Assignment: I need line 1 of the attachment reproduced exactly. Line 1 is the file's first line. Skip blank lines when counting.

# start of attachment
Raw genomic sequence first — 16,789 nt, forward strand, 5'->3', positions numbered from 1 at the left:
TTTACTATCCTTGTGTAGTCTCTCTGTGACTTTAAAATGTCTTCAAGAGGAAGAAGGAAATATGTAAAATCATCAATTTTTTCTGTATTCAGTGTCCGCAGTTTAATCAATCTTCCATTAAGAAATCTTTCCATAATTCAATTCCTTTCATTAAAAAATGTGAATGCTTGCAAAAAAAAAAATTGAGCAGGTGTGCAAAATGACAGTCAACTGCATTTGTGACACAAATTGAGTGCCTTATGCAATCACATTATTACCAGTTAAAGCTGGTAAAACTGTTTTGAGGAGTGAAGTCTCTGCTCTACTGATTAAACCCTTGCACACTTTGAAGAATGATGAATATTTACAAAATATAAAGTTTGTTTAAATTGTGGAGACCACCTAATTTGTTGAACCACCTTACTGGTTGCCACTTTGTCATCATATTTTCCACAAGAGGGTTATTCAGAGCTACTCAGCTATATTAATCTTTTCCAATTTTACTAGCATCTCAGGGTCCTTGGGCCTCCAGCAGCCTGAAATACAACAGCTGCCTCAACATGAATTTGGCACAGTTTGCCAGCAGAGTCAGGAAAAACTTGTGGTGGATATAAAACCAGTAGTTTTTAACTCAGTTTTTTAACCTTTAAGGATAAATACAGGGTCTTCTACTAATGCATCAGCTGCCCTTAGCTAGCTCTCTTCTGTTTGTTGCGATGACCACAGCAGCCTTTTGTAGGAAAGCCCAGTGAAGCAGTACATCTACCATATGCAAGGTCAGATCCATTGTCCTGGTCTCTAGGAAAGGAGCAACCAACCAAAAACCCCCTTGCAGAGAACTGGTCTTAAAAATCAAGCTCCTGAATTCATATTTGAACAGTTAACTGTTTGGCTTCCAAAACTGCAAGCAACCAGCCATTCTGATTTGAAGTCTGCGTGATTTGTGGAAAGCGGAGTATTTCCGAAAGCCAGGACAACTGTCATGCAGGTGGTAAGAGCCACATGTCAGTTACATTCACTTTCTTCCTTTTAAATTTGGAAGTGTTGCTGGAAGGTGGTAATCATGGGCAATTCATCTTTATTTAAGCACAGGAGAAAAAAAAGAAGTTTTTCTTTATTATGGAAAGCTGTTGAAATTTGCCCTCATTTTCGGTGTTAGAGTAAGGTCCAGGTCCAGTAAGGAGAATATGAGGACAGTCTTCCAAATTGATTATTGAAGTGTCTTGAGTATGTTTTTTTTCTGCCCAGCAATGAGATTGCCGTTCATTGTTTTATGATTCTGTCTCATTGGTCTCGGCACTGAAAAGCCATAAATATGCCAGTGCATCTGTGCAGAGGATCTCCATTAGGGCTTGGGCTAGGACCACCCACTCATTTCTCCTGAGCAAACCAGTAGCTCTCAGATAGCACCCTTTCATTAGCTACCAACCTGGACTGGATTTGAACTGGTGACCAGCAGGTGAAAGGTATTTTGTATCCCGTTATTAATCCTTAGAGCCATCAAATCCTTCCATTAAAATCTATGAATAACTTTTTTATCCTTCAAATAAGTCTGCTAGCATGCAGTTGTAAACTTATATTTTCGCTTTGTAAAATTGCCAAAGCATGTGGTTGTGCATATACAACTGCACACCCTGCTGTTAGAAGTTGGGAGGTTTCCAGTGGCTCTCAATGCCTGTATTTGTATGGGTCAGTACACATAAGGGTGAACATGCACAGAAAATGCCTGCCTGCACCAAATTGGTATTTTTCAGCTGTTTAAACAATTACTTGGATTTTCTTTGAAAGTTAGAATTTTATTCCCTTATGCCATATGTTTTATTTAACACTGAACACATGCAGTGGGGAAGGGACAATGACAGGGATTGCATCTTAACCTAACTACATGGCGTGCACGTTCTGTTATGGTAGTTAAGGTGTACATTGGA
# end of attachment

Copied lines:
Raw genomic sequence first — 16,789 nt, forward strand, 5'->3', positions numbered from 1 at the left: